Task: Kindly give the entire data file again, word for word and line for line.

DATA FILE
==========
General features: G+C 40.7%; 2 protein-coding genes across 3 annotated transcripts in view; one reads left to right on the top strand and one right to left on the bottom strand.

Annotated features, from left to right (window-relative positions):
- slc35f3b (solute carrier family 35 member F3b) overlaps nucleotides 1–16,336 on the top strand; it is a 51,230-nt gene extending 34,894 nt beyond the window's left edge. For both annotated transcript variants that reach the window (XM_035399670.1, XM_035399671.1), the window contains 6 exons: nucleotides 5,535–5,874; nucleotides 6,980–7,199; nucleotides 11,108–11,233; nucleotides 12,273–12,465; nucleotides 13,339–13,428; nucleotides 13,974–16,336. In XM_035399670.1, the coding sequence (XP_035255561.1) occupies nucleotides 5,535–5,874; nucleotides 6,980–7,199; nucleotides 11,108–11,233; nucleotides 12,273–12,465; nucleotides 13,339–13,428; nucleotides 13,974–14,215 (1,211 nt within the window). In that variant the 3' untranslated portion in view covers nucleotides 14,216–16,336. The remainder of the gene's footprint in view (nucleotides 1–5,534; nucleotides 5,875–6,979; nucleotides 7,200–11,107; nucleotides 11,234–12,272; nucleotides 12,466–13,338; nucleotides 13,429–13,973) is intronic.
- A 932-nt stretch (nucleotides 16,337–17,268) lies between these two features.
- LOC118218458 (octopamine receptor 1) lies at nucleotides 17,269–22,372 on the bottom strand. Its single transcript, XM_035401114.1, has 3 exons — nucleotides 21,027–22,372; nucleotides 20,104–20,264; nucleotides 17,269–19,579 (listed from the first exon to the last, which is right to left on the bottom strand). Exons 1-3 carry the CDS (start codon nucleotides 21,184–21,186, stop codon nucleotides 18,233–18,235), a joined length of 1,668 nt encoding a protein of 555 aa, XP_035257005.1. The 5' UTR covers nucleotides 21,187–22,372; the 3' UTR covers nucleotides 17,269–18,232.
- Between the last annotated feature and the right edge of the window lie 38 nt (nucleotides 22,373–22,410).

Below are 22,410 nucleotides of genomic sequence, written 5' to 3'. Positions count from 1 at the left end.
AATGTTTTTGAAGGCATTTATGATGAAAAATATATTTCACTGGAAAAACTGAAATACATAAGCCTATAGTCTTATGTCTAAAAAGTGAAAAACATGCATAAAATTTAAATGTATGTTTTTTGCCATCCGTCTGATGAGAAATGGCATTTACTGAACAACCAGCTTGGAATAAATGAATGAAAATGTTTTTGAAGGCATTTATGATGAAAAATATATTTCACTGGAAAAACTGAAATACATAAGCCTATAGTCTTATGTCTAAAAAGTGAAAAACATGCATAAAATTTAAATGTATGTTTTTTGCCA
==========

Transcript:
General features: G+C 40.7%; 2 protein-coding genes across 3 annotated transcripts in view; one reads left to right on the top strand and one right to left on the bottom strand.

Annotated features, from left to right (window-relative positions):
- slc35f3b (solute carrier family 35 member F3b) overlaps nucleotides 1–16,336 on the top strand; it is a 51,230-nt gene extending 34,894 nt beyond the window's left edge. For both annotated transcript variants that reach the window (XM_035399670.1, XM_035399671.1), the window contains 6 exons: nucleotides 5,535–5,874; nucleotides 6,980–7,199; nucleotides 11,108–11,233; nucleotides 12,273–12,465; nucleotides 13,339–13,428; nucleotides 13,974–16,336. In XM_035399670.1, the coding sequence (XP_035255561.1) occupies nucleotides 5,535–5,874; nucleotides 6,980–7,199; nucleotides 11,108–11,233; nucleotides 12,273–12,465; nucleotides 13,339–13,428; nucleotides 13,974–14,215 (1,211 nt within the window). In that variant the 3' untranslated portion in view covers nucleotides 14,216–16,336. The remainder of the gene's footprint in view (nucleotides 1–5,534; nucleotides 5,875–6,979; nucleotides 7,200–11,107; nucleotides 11,234–12,272; nucleotides 12,466–13,338; nucleotides 13,429–13,973) is intronic.
- A 932-nt stretch (nucleotides 16,337–17,268) lies between these two features.
- LOC118218458 (octopamine receptor 1) lies at nucleotides 17,269–22,372 on the bottom strand. Its single transcript, XM_035401114.1, has 3 exons — nucleotides 21,027–22,372; nucleotides 20,104–20,264; nucleotides 17,269–19,579 (listed from the first exon to the last, which is right to left on the bottom strand). Exons 1-3 carry the CDS (start codon nucleotides 21,184–21,186, stop codon nucleotides 18,233–18,235), a joined length of 1,668 nt encoding a protein of 555 aa, XP_035257005.1. The 5' UTR covers nucleotides 21,187–22,372; the 3' UTR covers nucleotides 17,269–18,232.
- Between the last annotated feature and the right edge of the window lie 38 nt (nucleotides 22,373–22,410).

Below are 22,410 nucleotides of genomic sequence, written 5' to 3'. Positions count from 1 at the left end.
AATGTTTTTGAAGGCATTTATGATGAAAAATATATTTCACTGGAAAAACTGAAATACATAAGCCTATAGTCTTATGTCTAAAAAGTGAAAAACATGCATAAAATTTAAATGTATGTTTTTTGCCATCCGTCTGATGAGAAATGGCATTTACTGAACAACCAGCTTGGAATAAATGAATGAAAATGTTTTTGAAGGCATTTATGATGAAAAATATATTTCACTGGAAAAACTGAAATACATAAGCCTATAGTCTTATGTCTAAAAAGTGAAAAACATGCATAAAATTTAAATGTATGTTTTTTGCCA